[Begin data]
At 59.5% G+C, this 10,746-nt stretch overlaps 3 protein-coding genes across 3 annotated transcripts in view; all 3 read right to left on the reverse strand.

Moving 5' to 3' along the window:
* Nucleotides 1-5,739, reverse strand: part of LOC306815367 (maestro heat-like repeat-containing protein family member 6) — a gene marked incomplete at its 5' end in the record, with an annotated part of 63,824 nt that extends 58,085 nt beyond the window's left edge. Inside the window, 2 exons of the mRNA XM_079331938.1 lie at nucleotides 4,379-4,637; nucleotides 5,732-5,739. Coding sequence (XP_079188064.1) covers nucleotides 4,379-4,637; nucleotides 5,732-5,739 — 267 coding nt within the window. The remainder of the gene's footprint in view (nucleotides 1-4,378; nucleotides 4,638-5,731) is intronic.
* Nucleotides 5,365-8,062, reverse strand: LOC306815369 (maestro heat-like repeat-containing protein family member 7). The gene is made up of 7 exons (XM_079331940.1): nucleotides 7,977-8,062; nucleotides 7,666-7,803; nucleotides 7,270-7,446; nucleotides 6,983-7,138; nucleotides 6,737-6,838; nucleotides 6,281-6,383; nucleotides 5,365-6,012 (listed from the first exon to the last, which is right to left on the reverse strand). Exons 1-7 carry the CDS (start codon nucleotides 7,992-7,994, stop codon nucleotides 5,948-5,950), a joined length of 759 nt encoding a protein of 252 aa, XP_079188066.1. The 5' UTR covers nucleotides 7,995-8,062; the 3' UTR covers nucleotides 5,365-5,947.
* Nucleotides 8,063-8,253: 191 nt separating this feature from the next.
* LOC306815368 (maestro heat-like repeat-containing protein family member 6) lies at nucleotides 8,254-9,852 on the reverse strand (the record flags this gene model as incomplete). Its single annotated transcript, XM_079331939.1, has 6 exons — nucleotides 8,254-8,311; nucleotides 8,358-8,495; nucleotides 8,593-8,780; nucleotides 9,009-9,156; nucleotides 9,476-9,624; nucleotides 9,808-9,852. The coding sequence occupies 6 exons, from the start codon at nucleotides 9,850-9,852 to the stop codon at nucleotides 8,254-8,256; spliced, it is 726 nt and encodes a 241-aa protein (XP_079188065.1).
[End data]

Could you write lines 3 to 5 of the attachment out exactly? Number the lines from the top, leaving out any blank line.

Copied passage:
* Nucleotides 1-5,739, reverse strand: part of LOC306815367 (maestro heat-like repeat-containing protein family member 6) — a gene marked incomplete at its 5' end in the record, with an annotated part of 63,824 nt that extends 58,085 nt beyond the window's left edge. Inside the window, 2 exons of the mRNA XM_079331938.1 lie at nucleotides 4,379-4,637; nucleotides 5,732-5,739. Coding sequence (XP_079188064.1) covers nucleotides 4,379-4,637; nucleotides 5,732-5,739 — 267 coding nt within the window. The remainder of the gene's footprint in view (nucleotides 1-4,378; nucleotides 4,638-5,731) is intronic.
* Nucleotides 5,365-8,062, reverse strand: LOC306815369 (maestro heat-like repeat-containing protein family member 7). The gene is made up of 7 exons (XM_079331940.1): nucleotides 7,977-8,062; nucleotides 7,666-7,803; nucleotides 7,270-7,446; nucleotides 6,983-7,138; nucleotides 6,737-6,838; nucleotides 6,281-6,383; nucleotides 5,365-6,012 (listed from the first exon to the last, which is right to left on the reverse strand). Exons 1-7 carry the CDS (start codon nucleotides 7,992-7,994, stop codon nucleotides 5,948-5,950), a joined length of 759 nt encoding a protein of 252 aa, XP_079188066.1. The 5' UTR covers nucleotides 7,995-8,062; the 3' UTR covers nucleotides 5,365-5,947.
* Nucleotides 8,063-8,253: 191 nt separating this feature from the next.